Numerous States Wrestle with Competing Visions of Property Tax Reform

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The Minnesota legislature approved a property tax bill this week (discussed here by the Minnesota Budget Project) that should be studied very closely by New York, Massachusetts, and any other state looking to improve the fairness of its property tax. The Minnesota bill makes use of what is primarily a two-pronged approach to providing tax relief. However, one of those prongs, the property tax circuit-breaker, is noticeably more effective than the other.

The first prong of the Minnesota plan is an expansion of the state's property tax circuit-breaker credit that provides refunds to households who spend more than a given percentage of their income on property taxes (for information on the fairness gains to be had from circuit-breakers, refer to this ITEP Policy Brief). For other states interested in enacting or expanding similar programs, a recent report from the Massachusetts Budget and Policy Center proposes a variety of targeted expansions to the Massachusetts circuit-breaker (which, as in many states, is currently available only to low-income seniors) that would greatly improve the fairness of the property tax.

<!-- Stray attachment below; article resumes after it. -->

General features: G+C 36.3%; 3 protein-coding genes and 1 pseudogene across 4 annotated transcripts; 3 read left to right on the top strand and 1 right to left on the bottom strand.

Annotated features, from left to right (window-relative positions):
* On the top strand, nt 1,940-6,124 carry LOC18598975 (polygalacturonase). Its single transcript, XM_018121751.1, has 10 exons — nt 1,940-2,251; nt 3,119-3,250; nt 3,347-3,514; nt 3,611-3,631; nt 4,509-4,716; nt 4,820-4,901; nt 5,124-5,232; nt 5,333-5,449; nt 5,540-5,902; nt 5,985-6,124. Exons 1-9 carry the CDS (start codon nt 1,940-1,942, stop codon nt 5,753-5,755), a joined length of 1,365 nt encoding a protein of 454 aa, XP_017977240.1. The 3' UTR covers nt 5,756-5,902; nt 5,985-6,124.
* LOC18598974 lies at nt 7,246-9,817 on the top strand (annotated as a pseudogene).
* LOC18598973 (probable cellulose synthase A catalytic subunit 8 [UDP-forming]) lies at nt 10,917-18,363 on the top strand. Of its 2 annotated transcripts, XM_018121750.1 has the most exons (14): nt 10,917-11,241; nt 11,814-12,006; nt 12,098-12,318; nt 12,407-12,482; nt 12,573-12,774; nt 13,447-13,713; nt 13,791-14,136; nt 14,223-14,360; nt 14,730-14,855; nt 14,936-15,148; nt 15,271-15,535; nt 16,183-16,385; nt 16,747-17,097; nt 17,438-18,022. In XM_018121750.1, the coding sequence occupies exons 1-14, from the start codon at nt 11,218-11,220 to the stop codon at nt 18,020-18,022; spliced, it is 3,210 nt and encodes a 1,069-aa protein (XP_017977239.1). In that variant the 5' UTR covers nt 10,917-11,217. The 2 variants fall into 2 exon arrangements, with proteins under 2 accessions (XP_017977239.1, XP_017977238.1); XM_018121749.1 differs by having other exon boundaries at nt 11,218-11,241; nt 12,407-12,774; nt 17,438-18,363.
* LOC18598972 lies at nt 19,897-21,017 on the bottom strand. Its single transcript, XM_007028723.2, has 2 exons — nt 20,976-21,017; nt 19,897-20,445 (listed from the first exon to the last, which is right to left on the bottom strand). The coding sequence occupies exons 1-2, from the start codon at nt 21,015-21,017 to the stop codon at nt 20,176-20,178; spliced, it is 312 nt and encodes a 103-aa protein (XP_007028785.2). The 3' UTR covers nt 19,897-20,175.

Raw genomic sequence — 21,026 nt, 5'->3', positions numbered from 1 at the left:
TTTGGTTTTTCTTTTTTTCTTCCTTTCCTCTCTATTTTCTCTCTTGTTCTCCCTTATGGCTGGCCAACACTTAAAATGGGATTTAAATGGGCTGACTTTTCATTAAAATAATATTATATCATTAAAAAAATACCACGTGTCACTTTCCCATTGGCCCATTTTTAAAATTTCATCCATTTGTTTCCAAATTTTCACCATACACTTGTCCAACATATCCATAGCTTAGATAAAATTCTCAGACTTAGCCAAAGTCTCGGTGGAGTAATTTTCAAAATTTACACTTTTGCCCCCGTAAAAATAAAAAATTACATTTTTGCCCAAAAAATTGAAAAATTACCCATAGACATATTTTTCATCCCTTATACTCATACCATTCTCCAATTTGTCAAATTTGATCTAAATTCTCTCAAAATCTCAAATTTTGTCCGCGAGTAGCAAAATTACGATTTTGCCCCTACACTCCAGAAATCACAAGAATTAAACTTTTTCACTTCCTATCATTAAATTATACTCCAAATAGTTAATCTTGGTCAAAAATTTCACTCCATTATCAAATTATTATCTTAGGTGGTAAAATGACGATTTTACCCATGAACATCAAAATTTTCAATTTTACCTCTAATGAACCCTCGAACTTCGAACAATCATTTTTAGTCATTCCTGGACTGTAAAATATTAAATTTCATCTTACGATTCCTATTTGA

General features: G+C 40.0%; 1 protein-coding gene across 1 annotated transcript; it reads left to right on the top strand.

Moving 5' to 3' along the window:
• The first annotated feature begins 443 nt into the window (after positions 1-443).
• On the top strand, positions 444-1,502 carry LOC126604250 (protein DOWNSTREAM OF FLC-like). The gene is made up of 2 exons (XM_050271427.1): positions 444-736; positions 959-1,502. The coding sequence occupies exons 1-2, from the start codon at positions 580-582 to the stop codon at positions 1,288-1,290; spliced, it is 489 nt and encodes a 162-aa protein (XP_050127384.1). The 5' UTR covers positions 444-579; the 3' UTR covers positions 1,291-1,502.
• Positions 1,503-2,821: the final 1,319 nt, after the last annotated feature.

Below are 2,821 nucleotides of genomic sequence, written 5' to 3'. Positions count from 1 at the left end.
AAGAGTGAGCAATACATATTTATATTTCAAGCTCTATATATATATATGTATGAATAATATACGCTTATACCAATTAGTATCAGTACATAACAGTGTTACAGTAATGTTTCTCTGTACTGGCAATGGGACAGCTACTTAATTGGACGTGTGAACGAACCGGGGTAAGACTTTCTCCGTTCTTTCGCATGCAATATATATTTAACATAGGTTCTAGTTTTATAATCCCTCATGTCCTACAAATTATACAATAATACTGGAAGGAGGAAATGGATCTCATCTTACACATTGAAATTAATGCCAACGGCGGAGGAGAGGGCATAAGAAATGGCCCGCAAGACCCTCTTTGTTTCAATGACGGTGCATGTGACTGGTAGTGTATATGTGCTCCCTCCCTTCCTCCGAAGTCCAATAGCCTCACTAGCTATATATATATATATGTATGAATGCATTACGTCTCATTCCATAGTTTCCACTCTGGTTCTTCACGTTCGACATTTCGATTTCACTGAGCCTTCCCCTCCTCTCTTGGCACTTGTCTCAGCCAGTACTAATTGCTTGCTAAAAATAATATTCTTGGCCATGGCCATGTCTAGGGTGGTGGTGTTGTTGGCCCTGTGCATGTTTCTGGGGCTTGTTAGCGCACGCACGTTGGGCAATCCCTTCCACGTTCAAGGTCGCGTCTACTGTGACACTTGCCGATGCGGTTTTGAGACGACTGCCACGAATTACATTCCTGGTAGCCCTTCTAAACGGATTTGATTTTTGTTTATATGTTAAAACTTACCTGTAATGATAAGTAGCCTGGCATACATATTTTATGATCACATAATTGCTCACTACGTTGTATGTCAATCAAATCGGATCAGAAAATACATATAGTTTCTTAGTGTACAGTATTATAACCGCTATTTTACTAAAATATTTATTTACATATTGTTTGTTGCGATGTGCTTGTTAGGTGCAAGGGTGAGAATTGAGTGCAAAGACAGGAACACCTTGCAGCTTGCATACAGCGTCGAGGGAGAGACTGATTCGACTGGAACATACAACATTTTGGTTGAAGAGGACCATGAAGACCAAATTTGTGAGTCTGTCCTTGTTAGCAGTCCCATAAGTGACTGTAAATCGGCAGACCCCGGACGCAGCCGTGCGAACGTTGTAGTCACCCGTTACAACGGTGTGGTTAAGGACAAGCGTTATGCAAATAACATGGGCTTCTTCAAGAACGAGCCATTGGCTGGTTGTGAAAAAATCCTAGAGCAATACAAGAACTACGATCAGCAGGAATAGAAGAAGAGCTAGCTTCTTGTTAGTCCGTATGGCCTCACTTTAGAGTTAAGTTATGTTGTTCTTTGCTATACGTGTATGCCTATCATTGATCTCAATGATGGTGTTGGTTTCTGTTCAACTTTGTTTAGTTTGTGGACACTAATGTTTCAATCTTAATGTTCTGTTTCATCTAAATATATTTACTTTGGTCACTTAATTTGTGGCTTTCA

The second prong of Minnesota's approach to property tax relief was a late addition at the request of Governor Pawlenty: a 3.9% cap on increases in local property taxes. A Center on Budget and Policy Priorities report released this week explains why such caps are a bad idea. The most obvious problem is that caps constrain local government revenues without regard to the cost of providing public services. Tax caps also force localities to become more dependent on state aid, which becomes problematic during an economic downturn when that aid decreases but the cost of providing goods such as education and law enforcement remains the same or even increases. Fortunately, Minnesota's cap is slightly less stringent than some states. It has a higher ceiling on revenue increases, numerous conditions under which a locality can avoid the cap, and a provision to expire after three years.

This discussion is especially relevant in New York, where a state property tax panel is expected to propose both a circuit breaker and a cap on annual revenue increases sometime in the next two weeks. Thankfully, the influential Working Families Party in New York, as well as teachers' organizations and over thirty state legislators have voiced support for the circuit-breaker idea. The Working Families proposal would pay for this relief by raising income taxes on people earning more than $500,000 annually. Fortunately, the tax cap idea appears slightly less popular, though it is far too early too tell if that proposal will pick up steam as well. To keep up with the debate, which is sure to quickly gain steam, see the New York Fiscal Policy Institute.

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